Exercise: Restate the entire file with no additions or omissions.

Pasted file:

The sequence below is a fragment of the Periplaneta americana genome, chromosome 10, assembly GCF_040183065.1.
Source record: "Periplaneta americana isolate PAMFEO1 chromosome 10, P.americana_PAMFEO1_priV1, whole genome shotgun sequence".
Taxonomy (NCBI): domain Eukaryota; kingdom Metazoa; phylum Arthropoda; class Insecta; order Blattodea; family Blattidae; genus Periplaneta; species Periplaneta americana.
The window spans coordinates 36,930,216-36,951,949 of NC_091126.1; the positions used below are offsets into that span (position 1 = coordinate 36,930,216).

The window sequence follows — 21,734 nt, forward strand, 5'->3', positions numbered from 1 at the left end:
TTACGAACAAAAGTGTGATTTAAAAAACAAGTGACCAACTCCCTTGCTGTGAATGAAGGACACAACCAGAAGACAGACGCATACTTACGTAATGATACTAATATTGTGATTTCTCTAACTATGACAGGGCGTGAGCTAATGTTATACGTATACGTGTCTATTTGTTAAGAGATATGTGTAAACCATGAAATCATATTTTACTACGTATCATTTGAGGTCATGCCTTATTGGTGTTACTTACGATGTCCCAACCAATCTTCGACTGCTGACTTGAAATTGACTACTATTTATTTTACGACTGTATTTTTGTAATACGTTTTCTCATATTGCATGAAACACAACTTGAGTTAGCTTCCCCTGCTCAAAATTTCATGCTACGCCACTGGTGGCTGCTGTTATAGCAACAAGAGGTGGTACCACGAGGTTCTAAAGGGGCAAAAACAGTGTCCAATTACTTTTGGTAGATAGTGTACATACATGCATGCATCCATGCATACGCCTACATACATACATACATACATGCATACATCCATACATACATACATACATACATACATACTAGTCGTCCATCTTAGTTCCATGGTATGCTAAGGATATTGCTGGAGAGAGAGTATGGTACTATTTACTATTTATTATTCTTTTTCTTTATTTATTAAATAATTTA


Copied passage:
The sequence below is a fragment of the Periplaneta americana genome, chromosome 10, assembly GCF_040183065.1.
Source record: "Periplaneta americana isolate PAMFEO1 chromosome 10, P.americana_PAMFEO1_priV1, whole genome shotgun sequence".
Taxonomy (NCBI): domain Eukaryota; kingdom Metazoa; phylum Arthropoda; class Insecta; order Blattodea; family Blattidae; genus Periplaneta; species Periplaneta americana.
The window spans coordinates 36,930,216-36,951,949 of NC_091126.1; the positions used below are offsets into that span (position 1 = coordinate 36,930,216).

The window sequence follows — 21,734 nt, forward strand, 5'->3', positions numbered from 1 at the left end:
TTACGAACAAAAGTGTGATTTAAAAAACAAGTGACCAACTCCCTTGCTGTGAATGAAGGACACAACCAGAAGACAGACGCATACTTACGTAATGATACTAATATTGTGATTTCTCTAACTATGACAGGGCGTGAGCTAATGTTATACGTATACGTGTCTATTTGTTAAGAGATATGTGTAAACCATGAAATCATATTTTACTACGTATCATTTGAGGTCATGCCTTATTGGTGTTACTTACGATGTCCCAACCAATCTTCGACTGCTGACTTGAAATTGACTACTATTTATTTTACGACTGTATTTTTGTAATACGTTTTCTCATATTGCATGAAACACAACTTGAGTTAGCTTCCCCTGCTCAAAATTTCATGCTACGCCACTGGTGGCTGCTGTTATAGCAACAAGAGGTGGTACCACGAGGTTCTAAAGGGGCAAAAACAGTGTCCAATTACTTTTGGTAGATAGTGTACATACATGCATGCATCCATGCATACGCCTACATACATACATACATACATGCATACATCCATACATACATACATACATACATACATACTAGTCGTCCATCTTAGTTCCATGGTATGCTAAGGATATTGCTGGAGAGAGAGTATGGTACTATTTACTATTTATTATTCTTTTTCTTTATTTATTAAATAATTTA